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Chapter: Aquaculture Principles and Practices: Nutrition and Feeds

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Algal culture - Aquaculture: Nature and source of live foods

The culture of algae for feeding larvae and postlarvae through fertilization and water management has been practised in traditional finfish culture.

Algal culture

The culture of algae for feeding larvae and postlarvae through fertilization and water management has been practised in traditional finfish culture. In recent years there has been greater interest in intensive forms of algal culture, largely because of the need for live foods in rearing larvae in crustacean culture, which has expanded rapidly. Algal culture facilities now form an integral part of many shrimp and prawn hatcheries. Where controlled breeding of molluscs such as oysters is practised, algal culture to feed the larvae is probably the most important activity

Several species of microalgae are cultured for experimental purposes in laboratories or for commercial use in special tanks or batteries of large flasks or carboys. A partial list of commonly cultured algal species is given by Fox (1983).

nutrient levels, nutrient proportions, detention time and mixing required to effect species control in induced blooms of algae. The rapid growth of algae affects the aquatic environment to such an extent that the continued production of those algae is arrested and other species able to grow under the altered environment take over. Despite these limitations, aquaculturists have to use the available techniques to produce the microalgae that appear essential for the culture of larvae or adults of certain species.

The techniques presently employed differ somewhat according to species. But in all cases, an enriched medium is used and the optimum temperature, lighting and aeration are maintained in order to obtain dense growths. Several formulations and variations of media are used and no attempt is made here to describe them all.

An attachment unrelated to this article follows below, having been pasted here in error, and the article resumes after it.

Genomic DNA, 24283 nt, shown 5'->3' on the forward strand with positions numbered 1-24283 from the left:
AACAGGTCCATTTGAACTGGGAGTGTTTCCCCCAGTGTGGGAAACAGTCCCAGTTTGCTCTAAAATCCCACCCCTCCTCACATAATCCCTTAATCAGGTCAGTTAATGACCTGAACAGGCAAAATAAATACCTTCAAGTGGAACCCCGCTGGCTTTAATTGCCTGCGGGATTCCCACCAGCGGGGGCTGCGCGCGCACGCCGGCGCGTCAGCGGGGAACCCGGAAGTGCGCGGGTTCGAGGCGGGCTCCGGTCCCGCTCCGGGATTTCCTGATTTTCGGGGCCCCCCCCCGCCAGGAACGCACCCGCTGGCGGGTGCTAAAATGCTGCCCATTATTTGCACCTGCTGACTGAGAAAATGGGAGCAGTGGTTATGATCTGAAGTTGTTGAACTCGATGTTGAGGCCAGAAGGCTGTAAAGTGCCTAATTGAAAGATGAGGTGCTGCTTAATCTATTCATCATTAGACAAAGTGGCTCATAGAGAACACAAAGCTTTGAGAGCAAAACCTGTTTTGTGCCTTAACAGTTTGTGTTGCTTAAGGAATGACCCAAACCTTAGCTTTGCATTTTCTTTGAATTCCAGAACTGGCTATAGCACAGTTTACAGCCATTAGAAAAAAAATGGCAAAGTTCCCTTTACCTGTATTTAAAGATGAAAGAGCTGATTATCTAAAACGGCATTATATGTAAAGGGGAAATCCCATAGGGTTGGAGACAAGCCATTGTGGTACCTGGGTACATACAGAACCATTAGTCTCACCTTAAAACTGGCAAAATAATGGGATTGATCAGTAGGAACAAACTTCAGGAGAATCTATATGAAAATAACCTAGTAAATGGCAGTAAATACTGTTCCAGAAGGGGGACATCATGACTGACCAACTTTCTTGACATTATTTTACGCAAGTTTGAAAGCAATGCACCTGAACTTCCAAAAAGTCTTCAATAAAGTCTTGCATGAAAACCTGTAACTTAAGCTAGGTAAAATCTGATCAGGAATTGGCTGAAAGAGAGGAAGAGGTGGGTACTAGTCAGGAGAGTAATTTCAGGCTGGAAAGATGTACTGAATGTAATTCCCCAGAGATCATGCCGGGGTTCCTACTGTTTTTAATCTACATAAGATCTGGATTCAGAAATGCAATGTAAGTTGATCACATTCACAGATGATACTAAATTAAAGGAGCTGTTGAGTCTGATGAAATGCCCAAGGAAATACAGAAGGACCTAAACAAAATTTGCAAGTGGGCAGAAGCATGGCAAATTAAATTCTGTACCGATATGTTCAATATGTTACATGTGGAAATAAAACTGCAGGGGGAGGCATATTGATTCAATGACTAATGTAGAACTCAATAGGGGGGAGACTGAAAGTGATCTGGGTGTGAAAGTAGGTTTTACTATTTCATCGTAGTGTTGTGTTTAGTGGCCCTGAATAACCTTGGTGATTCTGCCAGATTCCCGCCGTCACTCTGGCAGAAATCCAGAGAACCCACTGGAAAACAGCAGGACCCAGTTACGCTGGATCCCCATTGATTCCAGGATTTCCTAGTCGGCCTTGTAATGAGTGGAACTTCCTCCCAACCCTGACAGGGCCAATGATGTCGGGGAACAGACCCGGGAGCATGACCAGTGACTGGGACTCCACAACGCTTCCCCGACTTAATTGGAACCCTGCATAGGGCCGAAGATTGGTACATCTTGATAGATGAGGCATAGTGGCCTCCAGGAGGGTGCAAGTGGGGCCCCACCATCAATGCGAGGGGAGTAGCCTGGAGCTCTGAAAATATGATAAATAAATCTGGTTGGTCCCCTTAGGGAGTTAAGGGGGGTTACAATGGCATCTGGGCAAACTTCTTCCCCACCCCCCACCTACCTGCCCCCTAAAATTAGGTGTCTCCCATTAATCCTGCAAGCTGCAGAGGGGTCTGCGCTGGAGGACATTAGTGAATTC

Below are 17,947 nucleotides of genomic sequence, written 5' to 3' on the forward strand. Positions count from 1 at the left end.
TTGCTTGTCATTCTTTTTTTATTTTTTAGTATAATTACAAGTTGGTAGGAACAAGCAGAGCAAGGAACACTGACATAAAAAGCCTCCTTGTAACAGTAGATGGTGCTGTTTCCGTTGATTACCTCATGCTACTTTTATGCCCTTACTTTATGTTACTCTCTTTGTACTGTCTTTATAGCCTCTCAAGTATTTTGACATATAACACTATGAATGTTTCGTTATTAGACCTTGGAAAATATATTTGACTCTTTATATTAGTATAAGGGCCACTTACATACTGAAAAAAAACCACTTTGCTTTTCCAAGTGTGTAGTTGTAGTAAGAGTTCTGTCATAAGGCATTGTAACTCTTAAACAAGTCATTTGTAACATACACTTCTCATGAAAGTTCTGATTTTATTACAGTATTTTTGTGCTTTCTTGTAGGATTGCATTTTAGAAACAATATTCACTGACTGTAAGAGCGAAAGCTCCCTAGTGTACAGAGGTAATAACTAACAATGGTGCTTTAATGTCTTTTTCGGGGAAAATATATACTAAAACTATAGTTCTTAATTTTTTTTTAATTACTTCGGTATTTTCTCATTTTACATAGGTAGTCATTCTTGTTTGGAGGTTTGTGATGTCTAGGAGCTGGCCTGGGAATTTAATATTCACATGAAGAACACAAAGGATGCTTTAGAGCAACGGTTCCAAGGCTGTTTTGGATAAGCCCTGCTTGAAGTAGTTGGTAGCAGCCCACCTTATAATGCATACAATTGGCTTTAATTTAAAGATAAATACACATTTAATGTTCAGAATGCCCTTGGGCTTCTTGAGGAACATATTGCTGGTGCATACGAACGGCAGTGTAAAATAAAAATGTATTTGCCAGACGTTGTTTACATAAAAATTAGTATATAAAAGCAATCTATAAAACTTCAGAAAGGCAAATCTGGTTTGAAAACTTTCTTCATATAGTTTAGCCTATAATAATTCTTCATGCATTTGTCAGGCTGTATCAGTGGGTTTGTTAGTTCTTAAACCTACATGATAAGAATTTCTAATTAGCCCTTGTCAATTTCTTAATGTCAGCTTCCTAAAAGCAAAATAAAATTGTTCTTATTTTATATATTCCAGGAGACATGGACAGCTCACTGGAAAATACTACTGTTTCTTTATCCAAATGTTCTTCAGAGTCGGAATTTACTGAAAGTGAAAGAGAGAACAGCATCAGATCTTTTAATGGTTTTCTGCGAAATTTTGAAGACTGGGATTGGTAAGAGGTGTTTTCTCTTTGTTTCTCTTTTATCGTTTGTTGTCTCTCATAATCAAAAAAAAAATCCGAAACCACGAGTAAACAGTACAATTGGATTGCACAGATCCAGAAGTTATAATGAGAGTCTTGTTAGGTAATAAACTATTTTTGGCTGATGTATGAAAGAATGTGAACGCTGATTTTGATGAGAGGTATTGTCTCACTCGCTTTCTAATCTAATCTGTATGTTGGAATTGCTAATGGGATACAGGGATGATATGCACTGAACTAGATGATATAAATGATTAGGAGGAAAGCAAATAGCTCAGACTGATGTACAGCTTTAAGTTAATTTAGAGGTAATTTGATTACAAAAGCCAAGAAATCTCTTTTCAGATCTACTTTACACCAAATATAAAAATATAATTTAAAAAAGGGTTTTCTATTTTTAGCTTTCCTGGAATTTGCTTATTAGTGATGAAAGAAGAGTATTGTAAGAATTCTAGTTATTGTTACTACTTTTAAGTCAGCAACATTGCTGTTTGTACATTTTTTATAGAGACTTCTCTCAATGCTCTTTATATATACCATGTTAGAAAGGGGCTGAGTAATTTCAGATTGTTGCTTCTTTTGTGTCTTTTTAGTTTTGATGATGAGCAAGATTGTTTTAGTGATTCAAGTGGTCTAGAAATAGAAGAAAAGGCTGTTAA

Except in laboratory-scale culture, completely pure cultures are not expected. However, efforts are made to maintain as pure a culture of the desired species as necessary and feasible. Where required, it is possible to obtain pure cultures from collections of commercial or non-profit organizations. An alternative would be to isolate them from local collections from natural sources. Isolation is rather complex and difficult but can be done successfully under laboratory conditions. Fox (1983) describes some of the successful techniques employed. All of them involve capillary pippette isolation and the maintenance of stringent aseptic conditions.


For the species mentioned above, the most common culture medium used in mass production is filtered surface seawater enriched with essential growth nutrients. An alternative is a synthetic seawater medium, consisting of distilled water, growth nutrients and artificial sea salts. A variety of inorganic and organic nutrients are used in different types of media. Fox (1983) cites Guillrd’s F/2 medium (Guillard, 1975) (Tabel 7.11) as one that has received extensive use and is suitable for the growth of most algae. The macronutrients in this medium include nitrate, phosphate and silica. Inorganic micronutrients include ferric chloride, the chelate EDTA (to keep essential trace elements in solution) and a number of trace elements. Organic micronutrients include the vitamins thiamin (B1), cyanocobalamin (B12) and biotin. They are not considered essential in all mass cultures of algae. The inclusion of silica is of special importance in the culture of diatoms.


As in the case of enriched seawater media, there are also several formulations of artificial seawater media in use. Fox (1983) cites Gates and Wilson’s NH medium, the composition of which is given in Table 7.12, as a proven medium for the culture of marine algae. Several brands of synthetic sea salts are available in non-sterile powdered form and can be used as an additive; they should be sterilized and homogenized prior to use.

As only small amounts of nutrients are needed at any particular time for algal culture, concentrated nutrient stock solutions are maintained so that the problems of frequently weighing small amounts can be avoided. Not only is time thus saved in preparing media, but the possibility of contamination due to frequent handling of reagents is reduced.

An algal culture system generally consists of three or four main stages, starting with and maintaining a stock culture, from which cultures are made at regular intervals in small flasks (of about 50 ml volume), followed by culture in larger carboys (of about 12 l volume) or tanks of 300 l or more capacity.


Stock cultures can be maintained in small screw-top test tubes that can be autoclaved for sterilization, using low-level enrichment media for maintenance rather than heavy growth.